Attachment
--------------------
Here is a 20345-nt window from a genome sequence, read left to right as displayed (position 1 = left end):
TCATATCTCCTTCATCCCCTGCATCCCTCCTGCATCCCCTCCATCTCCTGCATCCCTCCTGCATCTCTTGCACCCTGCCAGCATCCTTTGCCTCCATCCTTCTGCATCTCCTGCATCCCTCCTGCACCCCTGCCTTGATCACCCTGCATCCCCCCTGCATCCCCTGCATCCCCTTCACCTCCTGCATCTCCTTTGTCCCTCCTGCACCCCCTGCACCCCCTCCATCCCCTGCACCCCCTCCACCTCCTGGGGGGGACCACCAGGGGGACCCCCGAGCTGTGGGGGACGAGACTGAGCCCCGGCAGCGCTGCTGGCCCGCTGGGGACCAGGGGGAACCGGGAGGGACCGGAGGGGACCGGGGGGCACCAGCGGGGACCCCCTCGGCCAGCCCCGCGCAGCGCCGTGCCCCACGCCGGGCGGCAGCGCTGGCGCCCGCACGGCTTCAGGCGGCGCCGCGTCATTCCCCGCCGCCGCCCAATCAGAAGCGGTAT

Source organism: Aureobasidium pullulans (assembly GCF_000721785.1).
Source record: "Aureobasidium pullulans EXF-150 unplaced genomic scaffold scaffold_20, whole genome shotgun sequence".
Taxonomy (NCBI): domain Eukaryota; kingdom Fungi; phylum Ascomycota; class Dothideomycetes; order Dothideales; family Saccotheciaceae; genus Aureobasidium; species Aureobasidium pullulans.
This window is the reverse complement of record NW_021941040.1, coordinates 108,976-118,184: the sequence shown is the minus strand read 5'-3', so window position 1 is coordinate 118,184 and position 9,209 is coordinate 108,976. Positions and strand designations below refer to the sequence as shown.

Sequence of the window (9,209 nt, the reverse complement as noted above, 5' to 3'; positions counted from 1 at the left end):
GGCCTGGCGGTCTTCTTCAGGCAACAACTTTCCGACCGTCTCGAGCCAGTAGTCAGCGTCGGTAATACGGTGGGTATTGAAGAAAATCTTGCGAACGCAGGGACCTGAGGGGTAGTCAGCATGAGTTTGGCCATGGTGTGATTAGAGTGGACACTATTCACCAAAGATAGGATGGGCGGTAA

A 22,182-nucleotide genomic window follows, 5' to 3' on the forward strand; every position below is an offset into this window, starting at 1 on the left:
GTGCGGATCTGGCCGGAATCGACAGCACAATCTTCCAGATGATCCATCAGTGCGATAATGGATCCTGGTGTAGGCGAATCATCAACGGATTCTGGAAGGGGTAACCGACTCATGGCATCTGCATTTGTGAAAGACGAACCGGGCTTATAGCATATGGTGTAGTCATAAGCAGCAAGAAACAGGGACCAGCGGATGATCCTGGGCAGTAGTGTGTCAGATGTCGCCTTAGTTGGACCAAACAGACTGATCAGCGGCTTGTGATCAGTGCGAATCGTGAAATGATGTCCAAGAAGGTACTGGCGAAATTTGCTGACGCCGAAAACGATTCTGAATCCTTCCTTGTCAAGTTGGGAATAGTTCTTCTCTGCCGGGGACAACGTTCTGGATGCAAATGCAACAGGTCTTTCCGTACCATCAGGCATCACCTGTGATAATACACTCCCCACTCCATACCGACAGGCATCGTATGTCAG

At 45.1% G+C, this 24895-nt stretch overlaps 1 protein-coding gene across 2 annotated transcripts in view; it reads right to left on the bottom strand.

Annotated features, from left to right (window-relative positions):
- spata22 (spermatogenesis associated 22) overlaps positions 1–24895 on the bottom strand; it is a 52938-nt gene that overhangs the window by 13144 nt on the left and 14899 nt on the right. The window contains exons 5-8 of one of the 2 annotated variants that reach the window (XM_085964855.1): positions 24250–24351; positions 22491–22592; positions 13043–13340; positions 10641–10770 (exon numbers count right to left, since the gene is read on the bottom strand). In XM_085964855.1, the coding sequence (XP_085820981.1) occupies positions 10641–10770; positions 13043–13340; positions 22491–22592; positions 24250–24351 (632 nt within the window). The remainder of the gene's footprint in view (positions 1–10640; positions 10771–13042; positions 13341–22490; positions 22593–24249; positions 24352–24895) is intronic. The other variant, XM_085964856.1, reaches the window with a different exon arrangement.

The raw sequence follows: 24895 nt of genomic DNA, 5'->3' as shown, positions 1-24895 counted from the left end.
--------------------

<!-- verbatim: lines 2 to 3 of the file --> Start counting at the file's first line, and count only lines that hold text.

TCATATCTCCTTCATCCCCTGCATCCCTCCTGCATCCCCTCCATCTCCTGCATCCCTCCTGCATCTCTTGCACCCTGCCAGCATCCTTTGCCTCCATCCTTCTGCATCTCCTGCATCCCTCCTGCACCCCTGCCTTGATCACCCTGCATCCCCCCTGCATCCCCTGCATCCCCTTCACCTCCTGCATCTCCTTTGTCCCTCCTGCACCCCCTGCACCCCCTCCATCCCCTGCACCCCCTCCACCTCCTGGGGGGGACCACCAGGGGGACCCCCGAGCTGTGGGGGACGAGACTGAGCCCCGGCAGCGCTGCTGGCCCGCTGGGGACCAGGGGGAACCGGGAGGGACCGGAGGGGACCGGGGGGCACCAGCGGGGACCCCCTCGGCCAGCCCCGCGCAGCGCCGTGCCCCACGCCGGGCGGCAGCGCTGGCGCCCGCACGGCTTCAGGCGGCGCCGCGTCATTCCCCGCCGCCGCCCAATCAGAAGCGGTAT

Source organism: Aureobasidium pullulans (assembly GCF_000721785.1).